Large Eddy Simulation (LES)
DNS u DNS LES LES t LES is a three dimensional, time dependent and computationally expensive simulation, though less expensive than DNS. LES solves the large scale motions and models the small scale motions of the turbulent flow. The premise of LES is that the large scale motions or eddies contain the larger fraction of energy in the flow responsible for the transport of conserved properties while the small.

Large Eddy Simulation (LES)
The large scale components of the flow field are filtered from the small scale components using a wavelength criteria related to the size of the eddies The filter produces the following equation used to model the small scale motions where The inequality is then modeled as tij is called the subgrid scale Reynolds Stress. Different subgrid scale models are available to approximate tij .

Large Eddy Simulation (LES)
Mixing plane between two streams with unequal scalar concentrations Unsteady vortex motions with growing length scale

Reynolds Averaged Navier-Stokes (RANS) Models
DNS and LES can produce an overwhelming quantity of detailed information about a flow structure. Generally, in engineering flows, such levels on instantaneous information is not required. Typical engineering flows are focused on obtaining a few quantitative of the turbulent flow. For example, average wall shear stress, pressure and velocity field distribution, degree of mixedness in a stirred tank, etc. The approach would be to model turbulence by averaging the unsteadiness of the turbulence. This averaging process creates terms that cannot be solved analytically but must be modeled. This modeling approach has been around for 30 years and is the basis of most engineering turbulence calculations.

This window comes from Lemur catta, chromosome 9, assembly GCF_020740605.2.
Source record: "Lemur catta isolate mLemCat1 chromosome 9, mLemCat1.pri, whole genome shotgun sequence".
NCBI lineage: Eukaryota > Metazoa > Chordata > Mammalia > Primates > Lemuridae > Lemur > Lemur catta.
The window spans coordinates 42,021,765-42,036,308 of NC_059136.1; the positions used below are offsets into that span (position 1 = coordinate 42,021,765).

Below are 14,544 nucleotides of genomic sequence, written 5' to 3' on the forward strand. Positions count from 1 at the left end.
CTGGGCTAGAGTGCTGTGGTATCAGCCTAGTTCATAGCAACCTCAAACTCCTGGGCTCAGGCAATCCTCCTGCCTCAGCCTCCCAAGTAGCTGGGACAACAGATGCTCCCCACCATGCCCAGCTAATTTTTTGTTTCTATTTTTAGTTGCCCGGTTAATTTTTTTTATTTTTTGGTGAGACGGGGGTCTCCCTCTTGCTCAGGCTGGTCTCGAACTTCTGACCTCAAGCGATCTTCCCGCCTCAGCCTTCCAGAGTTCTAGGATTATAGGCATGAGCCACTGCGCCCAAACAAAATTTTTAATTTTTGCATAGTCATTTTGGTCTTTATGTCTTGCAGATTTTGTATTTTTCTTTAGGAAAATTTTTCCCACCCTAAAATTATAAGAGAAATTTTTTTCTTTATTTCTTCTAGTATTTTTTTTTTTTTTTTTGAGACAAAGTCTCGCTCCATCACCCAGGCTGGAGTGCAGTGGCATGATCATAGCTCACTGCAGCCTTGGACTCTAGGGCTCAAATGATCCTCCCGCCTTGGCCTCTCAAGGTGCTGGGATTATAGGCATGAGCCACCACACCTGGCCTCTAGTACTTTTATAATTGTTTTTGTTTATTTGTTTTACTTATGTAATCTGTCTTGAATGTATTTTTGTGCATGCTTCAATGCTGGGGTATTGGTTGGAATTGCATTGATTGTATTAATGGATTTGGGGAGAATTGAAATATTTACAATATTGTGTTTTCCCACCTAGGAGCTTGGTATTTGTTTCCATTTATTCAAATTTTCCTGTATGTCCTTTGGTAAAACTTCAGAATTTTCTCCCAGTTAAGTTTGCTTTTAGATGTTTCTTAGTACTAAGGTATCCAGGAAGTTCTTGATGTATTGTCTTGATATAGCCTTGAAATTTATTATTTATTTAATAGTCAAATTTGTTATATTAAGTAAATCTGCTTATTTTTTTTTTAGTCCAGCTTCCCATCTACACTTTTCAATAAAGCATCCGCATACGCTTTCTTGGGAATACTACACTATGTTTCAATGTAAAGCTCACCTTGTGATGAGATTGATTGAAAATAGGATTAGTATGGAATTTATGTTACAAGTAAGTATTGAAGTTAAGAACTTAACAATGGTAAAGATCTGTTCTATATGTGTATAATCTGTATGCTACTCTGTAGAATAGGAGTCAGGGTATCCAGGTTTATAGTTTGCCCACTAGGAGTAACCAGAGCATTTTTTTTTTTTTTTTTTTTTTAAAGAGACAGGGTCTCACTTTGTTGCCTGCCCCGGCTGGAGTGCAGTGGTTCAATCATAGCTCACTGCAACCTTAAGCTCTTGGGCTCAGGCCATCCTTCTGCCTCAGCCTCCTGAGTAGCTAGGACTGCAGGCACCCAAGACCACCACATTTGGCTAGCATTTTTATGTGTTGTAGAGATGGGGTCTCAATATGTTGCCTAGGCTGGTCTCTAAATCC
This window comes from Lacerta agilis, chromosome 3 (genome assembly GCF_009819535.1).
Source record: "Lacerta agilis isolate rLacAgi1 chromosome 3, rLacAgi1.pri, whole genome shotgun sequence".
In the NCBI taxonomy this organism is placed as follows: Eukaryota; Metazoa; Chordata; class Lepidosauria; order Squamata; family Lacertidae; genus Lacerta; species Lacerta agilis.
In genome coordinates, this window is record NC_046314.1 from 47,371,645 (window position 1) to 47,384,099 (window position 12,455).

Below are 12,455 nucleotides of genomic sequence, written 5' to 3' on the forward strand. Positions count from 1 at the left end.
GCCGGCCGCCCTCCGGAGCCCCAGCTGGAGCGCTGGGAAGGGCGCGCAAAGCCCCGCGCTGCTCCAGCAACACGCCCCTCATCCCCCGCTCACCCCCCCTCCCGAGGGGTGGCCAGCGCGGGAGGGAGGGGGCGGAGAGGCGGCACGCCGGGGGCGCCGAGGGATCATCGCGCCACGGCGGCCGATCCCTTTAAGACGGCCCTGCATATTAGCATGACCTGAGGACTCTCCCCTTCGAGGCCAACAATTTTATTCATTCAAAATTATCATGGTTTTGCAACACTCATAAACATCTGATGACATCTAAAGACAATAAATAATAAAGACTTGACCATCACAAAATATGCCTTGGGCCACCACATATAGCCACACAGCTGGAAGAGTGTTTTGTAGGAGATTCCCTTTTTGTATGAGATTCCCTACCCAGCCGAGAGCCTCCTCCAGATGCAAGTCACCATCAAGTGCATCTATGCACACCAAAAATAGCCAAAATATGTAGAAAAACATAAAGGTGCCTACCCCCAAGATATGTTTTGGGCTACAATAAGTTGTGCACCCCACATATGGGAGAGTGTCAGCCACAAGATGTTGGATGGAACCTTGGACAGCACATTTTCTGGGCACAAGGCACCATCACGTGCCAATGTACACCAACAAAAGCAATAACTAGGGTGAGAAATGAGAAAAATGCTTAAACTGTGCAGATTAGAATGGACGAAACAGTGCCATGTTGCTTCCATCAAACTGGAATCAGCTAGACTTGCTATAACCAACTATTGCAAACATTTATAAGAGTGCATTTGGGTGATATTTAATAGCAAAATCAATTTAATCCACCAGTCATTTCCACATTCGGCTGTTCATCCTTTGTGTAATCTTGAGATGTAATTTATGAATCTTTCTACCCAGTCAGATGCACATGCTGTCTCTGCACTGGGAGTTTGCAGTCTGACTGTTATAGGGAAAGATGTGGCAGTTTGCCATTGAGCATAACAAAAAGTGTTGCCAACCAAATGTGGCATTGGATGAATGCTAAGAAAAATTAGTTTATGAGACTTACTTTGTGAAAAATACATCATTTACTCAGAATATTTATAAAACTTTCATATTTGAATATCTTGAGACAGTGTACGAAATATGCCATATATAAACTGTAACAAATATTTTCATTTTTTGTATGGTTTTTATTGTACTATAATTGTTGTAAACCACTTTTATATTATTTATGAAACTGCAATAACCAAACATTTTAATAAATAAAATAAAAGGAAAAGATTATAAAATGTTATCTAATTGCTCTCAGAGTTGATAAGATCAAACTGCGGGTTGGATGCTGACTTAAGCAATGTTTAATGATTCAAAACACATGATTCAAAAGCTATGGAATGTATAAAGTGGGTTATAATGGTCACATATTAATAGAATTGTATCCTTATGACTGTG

RANS Equations Velocity or a scalar quantity can be represented as the sum of the mean value and the fluctuation about the mean value as: Using the above relationship for velocity(let f = u) in the Navier-Stokes equations gives (as momentum equation for incompressible flows with body forces). The Reynolds Stresses cannot be represented uniquely in terms of mean quantities and the above equation is not closed. Closure involves modeling the Reynolds Stresses.

Closure of RANS equations
The RANS equations contain more unknowns than equations. The unknowns are the Reynolds Stress terms. Closure Models are: zero-equation turbulence models Mixing length model no transport equation used one-equation turbulence models transport equation modeled for turbulent kinetic energy k two-equation models more complete by modeling transport equation for turbulent kinetic energy k and eddy dissipation e second-order closure Reynolds Stress Model does not use Bousinesq approximation as first-order closure models

Modeling Turbulent Stresses in Two-Equation Models
RANS equations require closure for Reynolds stresses and the effect of turbulence can be represented as an increased viscosity The turbulent viscosity is correlated with turbulent kinetic energy k and the dissipation rate of turbulent kinetic energy e Boussinesq Hypothesis: eddy viscosity model The RANS equations are closed in two-equation models by assuming that the turbulent stresses are proportional to the mean velocity gradients and that the constant of proportionality is the turbulent viscosity. The constant of proportionality is allowed to vary through out the flow field and has been correlated in terms of the TKE and dissipation rate. Separate transport equations are developed for the TKE and dissipation rate such that the turbulent viscosity and hence the turbulent stresses may be calculated at any point for the RANS equations. The drawbacks to this approach are that the eddy viscosity is the same for each of the Reynolds stresses and that the constant C_mu is found from simple 2DTBL experiments. Turbulent Viscosity:

Turbulent kinetic energy and dissipation
Transport equations for turbulent kinetic energy and dissipation rate are solved so that turbulent viscosity can be computed for RANS equations. Turbulent Kinetic Energy: Dissipation Rate of Turbulent Kinetic Energy:

Standard k- Model Turbulent Kinetic Energy Dissipation Rate